A month after I left for my first trip to Africa, I am finally getting around to putting into words what Kenya was like. I got home the day before Thanksgiving and life just got in the way, so I’m sorry for this late email.
Kenya – I am not sure how to adequately describe my recent trip. I don’t know if there are enough words to describe how incredible it was, how amazing the country and its people are.
I flew Kenya Airways out of JFK on November 11. The airline runs daily nonstop flights from JFK to Nairobi which made it the logical choice for this trip. This was my first time on Kenya Airways, so I wasn’t sure what to expect, but overall I was pleasantly surprised. I had stressed before the flight about bringing my CPAP, duffle bag and personal item as carryons, and even sought permission from the airline to bring on the CPAP in the cabin (as per their instructions), but in the end, no one cared. The flight attendants were nice and helpful, the plane clean and quiet. The airline flies the A380, a newer, updated plane. I had upgraded to Premium Economy for the extra legroom that made a huge difference, especially for someone like myself who needs to stretch out her knee. The onboard promo film highly touted their comfy, padded seats. I’m not sure what padding they were talking about, but it wasn’t in my seat. I had to cushion the seat with the airline blankets in order to be comfortable for 13 hours.
The unfortunate thing about Kenya Airways is 1. they have no wifi on any of their planes and 2. their onboard entertainment stinks. I mean, maybe you’ll enjoy it if you like Dumb and Dumber or the Wedding Singer, two of their movie offerings. But suggest making sure your kindle is charged and loaded, and you download your favorite movies to your devices before you go. Food was standard airline food. We got 2 meals and a snack, but nothing to get excited about. I don’t think I remember what it was, actually. Make sure you bring on plenty of snacks to tide you over the long flight.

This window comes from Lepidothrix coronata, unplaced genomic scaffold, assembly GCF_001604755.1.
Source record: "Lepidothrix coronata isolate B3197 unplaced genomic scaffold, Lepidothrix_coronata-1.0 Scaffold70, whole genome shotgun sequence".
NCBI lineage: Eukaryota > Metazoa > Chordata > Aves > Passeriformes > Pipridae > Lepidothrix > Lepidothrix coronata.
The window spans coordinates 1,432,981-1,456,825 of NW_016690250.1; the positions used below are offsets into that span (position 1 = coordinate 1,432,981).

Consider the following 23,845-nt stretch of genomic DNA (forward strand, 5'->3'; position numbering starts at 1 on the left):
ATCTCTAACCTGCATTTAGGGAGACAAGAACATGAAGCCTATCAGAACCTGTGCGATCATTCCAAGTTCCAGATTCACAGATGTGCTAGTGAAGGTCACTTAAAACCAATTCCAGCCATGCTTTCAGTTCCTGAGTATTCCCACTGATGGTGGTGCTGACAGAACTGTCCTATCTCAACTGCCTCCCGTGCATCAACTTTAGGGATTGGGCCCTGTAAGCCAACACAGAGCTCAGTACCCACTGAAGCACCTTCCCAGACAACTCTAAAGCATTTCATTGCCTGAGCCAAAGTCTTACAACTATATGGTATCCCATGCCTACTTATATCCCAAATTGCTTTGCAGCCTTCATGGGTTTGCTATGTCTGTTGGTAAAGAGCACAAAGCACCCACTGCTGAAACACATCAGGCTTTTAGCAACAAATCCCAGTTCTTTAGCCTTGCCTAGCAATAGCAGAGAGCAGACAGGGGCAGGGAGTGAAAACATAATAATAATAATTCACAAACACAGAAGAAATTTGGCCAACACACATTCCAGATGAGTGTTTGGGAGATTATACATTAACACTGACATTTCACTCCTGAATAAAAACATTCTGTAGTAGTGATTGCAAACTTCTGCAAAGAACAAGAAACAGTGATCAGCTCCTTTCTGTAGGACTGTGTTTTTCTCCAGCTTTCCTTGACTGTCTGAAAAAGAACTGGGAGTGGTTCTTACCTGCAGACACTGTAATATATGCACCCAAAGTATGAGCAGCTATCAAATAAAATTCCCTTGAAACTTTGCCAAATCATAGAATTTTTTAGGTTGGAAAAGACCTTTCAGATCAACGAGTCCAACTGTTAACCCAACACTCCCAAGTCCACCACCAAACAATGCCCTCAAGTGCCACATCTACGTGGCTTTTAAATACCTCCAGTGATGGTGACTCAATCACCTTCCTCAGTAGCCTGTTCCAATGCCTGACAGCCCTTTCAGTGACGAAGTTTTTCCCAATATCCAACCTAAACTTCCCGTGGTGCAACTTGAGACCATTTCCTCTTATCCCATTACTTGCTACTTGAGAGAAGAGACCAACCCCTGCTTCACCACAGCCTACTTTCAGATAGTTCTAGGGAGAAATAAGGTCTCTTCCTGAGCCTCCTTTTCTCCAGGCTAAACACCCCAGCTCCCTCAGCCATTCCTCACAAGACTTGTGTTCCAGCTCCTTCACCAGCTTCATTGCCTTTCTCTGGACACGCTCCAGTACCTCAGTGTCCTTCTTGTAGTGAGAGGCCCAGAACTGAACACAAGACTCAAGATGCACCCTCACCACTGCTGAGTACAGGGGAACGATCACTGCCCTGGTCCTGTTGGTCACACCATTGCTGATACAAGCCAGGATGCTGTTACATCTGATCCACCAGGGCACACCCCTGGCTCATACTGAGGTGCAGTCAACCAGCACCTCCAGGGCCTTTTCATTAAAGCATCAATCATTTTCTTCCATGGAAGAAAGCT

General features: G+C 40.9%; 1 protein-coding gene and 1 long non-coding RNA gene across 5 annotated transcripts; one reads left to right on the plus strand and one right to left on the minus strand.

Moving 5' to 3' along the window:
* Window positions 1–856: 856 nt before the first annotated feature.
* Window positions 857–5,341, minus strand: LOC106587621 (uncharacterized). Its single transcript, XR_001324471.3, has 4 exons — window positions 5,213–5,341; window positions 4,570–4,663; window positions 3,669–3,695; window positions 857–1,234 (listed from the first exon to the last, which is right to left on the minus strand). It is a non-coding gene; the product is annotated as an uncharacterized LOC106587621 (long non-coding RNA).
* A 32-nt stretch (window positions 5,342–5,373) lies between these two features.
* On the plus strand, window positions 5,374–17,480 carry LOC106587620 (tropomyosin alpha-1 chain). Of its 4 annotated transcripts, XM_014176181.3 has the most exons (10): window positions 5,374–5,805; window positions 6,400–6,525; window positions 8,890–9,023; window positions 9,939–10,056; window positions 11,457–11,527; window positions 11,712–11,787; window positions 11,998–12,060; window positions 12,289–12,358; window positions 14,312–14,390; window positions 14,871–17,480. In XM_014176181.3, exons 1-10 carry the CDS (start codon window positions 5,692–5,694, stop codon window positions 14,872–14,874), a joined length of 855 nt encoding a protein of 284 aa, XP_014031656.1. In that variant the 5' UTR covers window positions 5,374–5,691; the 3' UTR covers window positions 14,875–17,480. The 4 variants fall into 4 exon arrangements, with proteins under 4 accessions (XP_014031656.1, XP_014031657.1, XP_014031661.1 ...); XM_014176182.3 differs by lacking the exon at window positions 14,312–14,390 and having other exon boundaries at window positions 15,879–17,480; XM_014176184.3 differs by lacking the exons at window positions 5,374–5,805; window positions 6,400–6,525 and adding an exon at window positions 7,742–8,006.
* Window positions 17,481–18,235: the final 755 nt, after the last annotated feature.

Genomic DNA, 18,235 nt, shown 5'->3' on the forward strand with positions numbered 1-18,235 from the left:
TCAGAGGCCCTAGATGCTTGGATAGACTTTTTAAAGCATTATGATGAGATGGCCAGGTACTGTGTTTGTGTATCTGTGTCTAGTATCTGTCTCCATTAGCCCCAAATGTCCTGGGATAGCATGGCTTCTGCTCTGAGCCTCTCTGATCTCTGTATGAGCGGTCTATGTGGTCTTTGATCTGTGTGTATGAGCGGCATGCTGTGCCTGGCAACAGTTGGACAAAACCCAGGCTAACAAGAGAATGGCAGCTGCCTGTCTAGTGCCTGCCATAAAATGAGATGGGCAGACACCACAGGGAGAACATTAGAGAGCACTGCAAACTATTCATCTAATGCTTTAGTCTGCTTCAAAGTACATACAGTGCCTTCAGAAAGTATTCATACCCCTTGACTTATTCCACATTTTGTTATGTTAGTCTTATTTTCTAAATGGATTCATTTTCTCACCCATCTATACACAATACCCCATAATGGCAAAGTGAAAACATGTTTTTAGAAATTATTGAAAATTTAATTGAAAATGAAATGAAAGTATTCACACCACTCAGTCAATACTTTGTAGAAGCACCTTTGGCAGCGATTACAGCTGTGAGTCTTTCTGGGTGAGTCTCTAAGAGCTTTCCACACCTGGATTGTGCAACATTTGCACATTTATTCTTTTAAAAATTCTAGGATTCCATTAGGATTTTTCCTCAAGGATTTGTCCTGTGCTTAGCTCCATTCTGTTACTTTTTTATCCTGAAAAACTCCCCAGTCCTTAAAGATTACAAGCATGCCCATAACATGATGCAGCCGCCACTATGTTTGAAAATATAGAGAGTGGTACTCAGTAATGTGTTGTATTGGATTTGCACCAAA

We landed in Nairobi where I met the small group of travel agents I’d be traveling with, along with representatives from our local tour operator, Sense of Africa, who drove us to our first hotel, House of Waine. The unique thing about the drive from the airport is that on one side of the highway is the city, and the other side is Nairobi National Park. We felt like Kenya rolled out all the stops in welcoming us because as we drove from the airport, we saw giraffe, elephants and cape buffalo, just hanging out near the side of the road, unphased by all the traffic or the plans flying overhead. As you drive through parts of the city, baboons just lounge about, begging for food from passerby. This certainly was not Baltimore!
House of Waine is a small, boutique hotel – only 11 rooms plus a cottage – located in the posh suburb of Karen (more on that name later). Family owned, the name is made up of the initials of the family members. It was such a refreshing place to land after the long flight. After being greeted with glasses of fresh mango juice, I was escorted to a stunning room with 12-foot high ceilings, lush hardwood floors, plush bed and gorgeous garden views. All rooms are named, and mine was called “Manyatta” which is the Maasai word for home. This place was an oasis in the city. The hotel also features immaculate gardens that surround a secluded pool. It’s perfect after a day of touring.
Service here was impeccable and the food was delicious. My only regret is that I forgot to ask the name of the Sauvignon Blanc I had before dinner – it was probably the best I have ever had.
Some of Nairobi’s most famous attractions are in close proximity to House of Waine which is also why it’s a great jumping off point for a trip to Kenya. After a restful night’s sleep complete with hot water bottle in my bed (I never knew how much I needed that in my life until then), our first full day started out with a visit to the Giraffe Center. Created by the African Fund for Endangered Wildlife, the Giraffe Center serves as a breeding and conservation center for the Rothschild giraffe that are only found in the grasslands of East Africa.